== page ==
While the course is conducted in Hebrew students who are not entirely fluent in Hebrew are offered some help in the form of English translation of texts that are particularly difficult, as well as the option to write mid-term and final exams in English.

Course Director: Yael Seliger

AP/YDSH 2000 6.0 Intermediate Yiddish Language - Tuesday/Thursday 1-2.20 pm

K. Weiser

This course covers the equivalent of material in the later chapters of Uriel Weinreich's College Yiddish plus additional grammatical and cultural material. The focus of this class is on Yiddish conversation, grammar, reading and writing in order to prepare students to interact in everyday situations in Yiddish and to comprehend a variety of literary genres. Homework will be assigned regularly. Quizzes, based on the material covered in class, will be also given. There will be mid-term and final exams.

AP/HIST 3860 6.0 A Y Modern History of the Jews - Tuesday/Thursday 10-11.20am

K. Weiser

What defines the modern era in the history of the Jews? This course proposes multiple answers to that question as it explores developments in Jewish culture, identity, religion, and politics, as well as relations between Jews and their non-Jewish neighbours, from the sixteenth century until the present. It employs a comparative perspective and surveys developments across the globe. Among the themes examined are the breakdown of traditional society, messianism, Emancipation and integration, religious reform, antisemitism, Jewish nationalism and socialism, the Holocaust, language politics, the emergence of the State of Israel, and trends in post-World War II Jewish life. The focus will be on the Jews of Europe and the Ottoman Empire and the centres of contemporary Jewish life, Israel and North America.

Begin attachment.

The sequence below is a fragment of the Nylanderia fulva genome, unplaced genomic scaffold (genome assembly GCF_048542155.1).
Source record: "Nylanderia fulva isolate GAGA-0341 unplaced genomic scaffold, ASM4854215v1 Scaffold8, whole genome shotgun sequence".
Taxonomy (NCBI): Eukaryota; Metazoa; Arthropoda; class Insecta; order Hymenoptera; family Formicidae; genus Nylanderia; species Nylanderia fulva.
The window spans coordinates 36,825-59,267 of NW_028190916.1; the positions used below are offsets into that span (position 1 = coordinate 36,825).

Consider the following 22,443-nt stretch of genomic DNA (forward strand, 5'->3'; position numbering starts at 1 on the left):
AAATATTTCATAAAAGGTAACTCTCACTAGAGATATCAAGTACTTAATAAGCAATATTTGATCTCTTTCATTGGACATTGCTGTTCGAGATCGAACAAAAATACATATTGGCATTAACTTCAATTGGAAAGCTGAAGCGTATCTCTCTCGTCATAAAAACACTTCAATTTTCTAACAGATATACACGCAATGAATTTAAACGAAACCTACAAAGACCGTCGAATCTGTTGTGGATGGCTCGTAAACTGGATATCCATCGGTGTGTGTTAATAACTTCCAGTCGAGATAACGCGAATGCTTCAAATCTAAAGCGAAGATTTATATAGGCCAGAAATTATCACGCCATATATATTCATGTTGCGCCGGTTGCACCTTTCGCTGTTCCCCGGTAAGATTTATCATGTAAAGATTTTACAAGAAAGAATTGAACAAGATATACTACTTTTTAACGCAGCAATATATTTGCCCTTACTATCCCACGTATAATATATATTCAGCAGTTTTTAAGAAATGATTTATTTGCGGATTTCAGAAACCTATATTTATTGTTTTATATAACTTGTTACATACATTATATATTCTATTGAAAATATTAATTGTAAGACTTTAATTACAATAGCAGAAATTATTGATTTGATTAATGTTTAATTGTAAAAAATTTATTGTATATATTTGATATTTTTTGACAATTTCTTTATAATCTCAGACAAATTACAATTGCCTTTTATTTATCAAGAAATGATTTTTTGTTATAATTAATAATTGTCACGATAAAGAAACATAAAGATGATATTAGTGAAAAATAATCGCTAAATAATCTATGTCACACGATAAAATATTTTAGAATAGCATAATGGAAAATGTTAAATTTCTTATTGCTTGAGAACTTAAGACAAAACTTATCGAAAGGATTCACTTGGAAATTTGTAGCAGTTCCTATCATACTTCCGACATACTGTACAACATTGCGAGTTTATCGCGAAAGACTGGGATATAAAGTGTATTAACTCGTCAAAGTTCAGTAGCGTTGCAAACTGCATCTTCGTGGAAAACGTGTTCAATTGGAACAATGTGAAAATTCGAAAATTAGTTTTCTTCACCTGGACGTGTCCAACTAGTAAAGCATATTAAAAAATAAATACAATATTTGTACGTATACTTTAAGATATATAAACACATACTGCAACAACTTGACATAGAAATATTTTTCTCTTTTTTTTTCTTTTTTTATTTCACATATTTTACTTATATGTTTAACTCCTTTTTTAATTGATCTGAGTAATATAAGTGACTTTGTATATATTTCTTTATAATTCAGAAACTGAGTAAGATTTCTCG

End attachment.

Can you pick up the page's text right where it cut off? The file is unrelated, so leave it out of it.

FA/MUSI 1045 - 4045 3.0 Klezmer

B. Katz

Course Instructor: Brian Katz (416) 656-5995 Time and Location: Wed, 2:30-4 ACE 245

Prerequisite / Co-requisite: There is no prerequisite for the 1000 level. 2000 level requires completion of the 1000 level of the same course, 3000 the completion of 2000, and 4000 level the completion of 3000. Exceptions can be made at the discretion of the course instructor. (There is not an issue if one needs an upper level credit). N.B. You may take one level in a given term.